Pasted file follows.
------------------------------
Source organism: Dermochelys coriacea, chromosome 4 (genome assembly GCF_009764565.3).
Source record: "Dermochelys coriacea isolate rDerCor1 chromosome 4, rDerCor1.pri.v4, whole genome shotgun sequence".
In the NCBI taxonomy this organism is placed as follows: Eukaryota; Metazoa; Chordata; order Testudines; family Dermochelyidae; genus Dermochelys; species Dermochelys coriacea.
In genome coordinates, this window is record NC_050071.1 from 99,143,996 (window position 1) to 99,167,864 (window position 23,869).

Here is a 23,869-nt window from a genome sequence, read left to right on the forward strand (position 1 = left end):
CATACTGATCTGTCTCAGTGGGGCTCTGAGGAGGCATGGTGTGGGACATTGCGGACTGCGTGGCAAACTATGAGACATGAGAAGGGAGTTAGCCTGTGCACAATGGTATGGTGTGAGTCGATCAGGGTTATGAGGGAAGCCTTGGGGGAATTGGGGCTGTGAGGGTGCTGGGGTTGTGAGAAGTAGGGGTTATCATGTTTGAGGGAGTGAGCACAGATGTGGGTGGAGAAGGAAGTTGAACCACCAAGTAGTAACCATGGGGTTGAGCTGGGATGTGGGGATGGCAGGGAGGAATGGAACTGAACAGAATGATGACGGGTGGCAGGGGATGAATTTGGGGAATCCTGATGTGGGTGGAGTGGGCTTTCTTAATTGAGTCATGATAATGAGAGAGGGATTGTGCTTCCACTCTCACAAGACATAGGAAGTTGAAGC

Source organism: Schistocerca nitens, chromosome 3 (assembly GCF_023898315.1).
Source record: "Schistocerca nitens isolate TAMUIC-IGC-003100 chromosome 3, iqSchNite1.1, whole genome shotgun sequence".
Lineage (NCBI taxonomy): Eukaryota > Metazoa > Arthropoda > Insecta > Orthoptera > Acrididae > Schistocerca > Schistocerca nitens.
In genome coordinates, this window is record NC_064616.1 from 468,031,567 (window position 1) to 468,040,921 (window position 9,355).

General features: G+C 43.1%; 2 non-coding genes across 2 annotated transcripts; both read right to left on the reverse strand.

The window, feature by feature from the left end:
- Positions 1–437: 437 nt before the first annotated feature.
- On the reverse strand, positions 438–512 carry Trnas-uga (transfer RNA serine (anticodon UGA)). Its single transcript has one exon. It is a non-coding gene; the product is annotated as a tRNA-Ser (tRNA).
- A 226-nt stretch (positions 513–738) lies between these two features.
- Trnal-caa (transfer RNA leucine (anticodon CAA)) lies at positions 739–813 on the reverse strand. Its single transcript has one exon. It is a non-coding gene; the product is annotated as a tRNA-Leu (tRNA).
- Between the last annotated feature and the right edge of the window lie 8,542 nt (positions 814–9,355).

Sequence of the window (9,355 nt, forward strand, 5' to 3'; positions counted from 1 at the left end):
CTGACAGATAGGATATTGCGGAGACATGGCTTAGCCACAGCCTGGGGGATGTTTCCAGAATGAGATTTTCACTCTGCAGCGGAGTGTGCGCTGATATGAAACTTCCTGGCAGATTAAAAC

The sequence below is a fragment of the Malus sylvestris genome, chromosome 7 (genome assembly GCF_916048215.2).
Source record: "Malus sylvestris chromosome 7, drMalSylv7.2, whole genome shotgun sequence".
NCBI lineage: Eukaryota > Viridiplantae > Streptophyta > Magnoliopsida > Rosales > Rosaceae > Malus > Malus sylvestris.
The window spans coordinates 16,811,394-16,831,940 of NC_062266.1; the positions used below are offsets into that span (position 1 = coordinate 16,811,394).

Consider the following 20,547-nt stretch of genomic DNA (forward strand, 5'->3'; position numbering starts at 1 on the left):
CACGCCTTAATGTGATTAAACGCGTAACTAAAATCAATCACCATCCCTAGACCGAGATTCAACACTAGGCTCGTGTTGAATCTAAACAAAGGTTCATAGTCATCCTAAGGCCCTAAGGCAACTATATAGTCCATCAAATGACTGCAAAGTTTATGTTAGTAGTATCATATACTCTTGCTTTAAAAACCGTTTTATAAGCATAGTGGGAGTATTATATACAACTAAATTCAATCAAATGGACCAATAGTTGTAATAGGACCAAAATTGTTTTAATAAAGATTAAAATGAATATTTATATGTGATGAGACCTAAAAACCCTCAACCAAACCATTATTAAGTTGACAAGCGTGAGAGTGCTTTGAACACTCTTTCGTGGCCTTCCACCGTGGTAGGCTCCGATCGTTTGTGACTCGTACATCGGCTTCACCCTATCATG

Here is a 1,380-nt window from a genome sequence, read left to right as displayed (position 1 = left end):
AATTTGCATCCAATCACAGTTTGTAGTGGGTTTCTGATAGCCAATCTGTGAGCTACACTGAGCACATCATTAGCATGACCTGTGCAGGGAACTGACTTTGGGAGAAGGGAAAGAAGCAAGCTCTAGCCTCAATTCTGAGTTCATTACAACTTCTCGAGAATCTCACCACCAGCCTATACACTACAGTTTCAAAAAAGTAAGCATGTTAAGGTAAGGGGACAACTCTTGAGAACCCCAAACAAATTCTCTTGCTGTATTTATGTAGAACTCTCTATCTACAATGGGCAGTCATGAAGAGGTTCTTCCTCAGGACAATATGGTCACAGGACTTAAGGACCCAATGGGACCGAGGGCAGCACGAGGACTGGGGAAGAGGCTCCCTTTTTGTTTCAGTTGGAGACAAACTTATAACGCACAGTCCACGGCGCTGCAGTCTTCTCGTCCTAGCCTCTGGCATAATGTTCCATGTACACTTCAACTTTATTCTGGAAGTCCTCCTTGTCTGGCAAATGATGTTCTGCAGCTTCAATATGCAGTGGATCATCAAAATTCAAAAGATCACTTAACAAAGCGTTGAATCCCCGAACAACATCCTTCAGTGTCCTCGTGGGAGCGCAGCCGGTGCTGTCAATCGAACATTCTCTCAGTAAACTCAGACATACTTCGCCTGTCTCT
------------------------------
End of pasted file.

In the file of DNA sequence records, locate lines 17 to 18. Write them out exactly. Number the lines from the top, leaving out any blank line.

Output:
- Between the last annotated feature and the right edge of the window lie 8,542 nt (positions 814–9,355).

Sequence of the window (9,355 nt, forward strand, 5' to 3'; positions counted from 1 at the left end):